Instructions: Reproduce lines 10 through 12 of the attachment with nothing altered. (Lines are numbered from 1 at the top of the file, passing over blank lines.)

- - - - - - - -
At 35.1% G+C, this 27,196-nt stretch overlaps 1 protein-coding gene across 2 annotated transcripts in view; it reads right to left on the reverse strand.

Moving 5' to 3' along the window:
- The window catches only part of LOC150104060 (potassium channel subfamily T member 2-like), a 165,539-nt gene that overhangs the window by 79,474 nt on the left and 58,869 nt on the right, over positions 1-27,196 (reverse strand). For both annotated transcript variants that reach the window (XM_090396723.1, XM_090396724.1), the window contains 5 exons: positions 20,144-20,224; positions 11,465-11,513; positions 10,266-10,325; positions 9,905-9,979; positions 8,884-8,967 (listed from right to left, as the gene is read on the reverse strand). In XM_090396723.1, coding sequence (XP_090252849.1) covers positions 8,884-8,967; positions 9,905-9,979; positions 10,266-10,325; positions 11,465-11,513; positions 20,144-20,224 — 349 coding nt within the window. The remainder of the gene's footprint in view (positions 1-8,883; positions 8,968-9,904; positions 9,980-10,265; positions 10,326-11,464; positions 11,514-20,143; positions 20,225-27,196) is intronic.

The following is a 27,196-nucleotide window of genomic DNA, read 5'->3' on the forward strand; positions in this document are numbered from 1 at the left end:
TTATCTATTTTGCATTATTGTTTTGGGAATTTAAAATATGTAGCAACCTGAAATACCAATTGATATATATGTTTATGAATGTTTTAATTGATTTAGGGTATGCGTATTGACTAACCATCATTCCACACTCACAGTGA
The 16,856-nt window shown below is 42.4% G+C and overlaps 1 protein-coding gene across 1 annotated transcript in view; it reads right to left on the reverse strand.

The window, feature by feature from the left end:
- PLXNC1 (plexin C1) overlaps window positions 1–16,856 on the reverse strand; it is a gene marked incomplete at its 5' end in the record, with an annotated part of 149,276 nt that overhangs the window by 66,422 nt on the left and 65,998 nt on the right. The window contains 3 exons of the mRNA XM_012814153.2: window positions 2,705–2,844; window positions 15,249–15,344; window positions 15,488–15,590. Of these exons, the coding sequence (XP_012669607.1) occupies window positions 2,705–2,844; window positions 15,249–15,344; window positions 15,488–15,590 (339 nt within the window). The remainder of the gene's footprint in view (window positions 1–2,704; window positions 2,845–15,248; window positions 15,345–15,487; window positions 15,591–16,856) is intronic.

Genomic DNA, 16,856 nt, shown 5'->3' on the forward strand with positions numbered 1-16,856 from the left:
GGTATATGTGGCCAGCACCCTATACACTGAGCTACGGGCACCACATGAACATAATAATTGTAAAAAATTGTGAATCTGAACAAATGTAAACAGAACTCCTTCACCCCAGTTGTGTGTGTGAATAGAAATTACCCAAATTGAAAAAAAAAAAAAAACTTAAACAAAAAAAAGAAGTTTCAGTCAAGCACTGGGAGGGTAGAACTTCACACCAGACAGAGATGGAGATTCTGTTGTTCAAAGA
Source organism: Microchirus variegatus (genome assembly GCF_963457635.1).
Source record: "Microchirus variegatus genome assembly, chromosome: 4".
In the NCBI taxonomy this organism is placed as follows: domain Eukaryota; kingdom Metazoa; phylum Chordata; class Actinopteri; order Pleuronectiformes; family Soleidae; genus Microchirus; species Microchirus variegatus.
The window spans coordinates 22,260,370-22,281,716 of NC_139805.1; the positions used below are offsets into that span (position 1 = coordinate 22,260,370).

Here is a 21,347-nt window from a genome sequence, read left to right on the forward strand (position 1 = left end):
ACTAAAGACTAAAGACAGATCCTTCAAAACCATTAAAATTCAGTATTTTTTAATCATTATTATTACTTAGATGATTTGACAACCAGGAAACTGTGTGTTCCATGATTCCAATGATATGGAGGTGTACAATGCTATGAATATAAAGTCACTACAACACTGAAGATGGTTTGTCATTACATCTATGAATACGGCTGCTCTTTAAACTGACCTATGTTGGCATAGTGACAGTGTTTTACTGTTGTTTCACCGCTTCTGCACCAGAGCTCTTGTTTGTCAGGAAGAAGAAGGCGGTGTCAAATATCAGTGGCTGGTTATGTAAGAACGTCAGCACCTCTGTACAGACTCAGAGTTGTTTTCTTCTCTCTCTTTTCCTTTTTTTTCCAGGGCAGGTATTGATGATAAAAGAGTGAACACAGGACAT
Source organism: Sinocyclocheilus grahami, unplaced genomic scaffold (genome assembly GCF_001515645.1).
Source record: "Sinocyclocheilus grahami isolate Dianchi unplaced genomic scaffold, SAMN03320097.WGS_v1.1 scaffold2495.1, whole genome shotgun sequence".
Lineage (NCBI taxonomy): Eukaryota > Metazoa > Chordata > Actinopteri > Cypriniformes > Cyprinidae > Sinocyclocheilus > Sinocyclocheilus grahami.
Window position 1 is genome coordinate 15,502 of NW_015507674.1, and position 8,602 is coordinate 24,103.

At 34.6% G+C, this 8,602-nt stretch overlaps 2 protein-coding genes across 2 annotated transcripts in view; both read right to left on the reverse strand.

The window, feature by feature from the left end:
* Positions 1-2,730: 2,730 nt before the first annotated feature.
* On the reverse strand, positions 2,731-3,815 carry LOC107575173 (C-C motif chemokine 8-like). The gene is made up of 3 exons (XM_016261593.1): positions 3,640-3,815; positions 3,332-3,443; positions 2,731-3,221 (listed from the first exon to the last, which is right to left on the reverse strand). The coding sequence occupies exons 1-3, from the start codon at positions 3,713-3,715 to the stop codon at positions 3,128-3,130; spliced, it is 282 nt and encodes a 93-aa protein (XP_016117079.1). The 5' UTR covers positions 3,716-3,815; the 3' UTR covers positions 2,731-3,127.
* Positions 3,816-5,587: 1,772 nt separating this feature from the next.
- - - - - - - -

GGTATATGTGGCCAGCACCCTATACACTGAGCTACGGGCACCACATGAACATAATAATTGTAAAAAATTGTGAATCTGAACAAATGTAAACAGAACTCCTTCACCCCAGTTGTGTGTGTGAATAGAAATTACCCAAATTGAAAAAAAAAAAAAAACTTAAACAAAAAAAAGAAGTTTCAGTCAAGCACTGGGAGGGTAGAACTTCACACCAGACAGAGATGGAGATTCTGTTGTTCAAAGA
Source organism: Microchirus variegatus (genome assembly GCF_963457635.1).
Source record: "Microchirus variegatus genome assembly, chromosome: 4".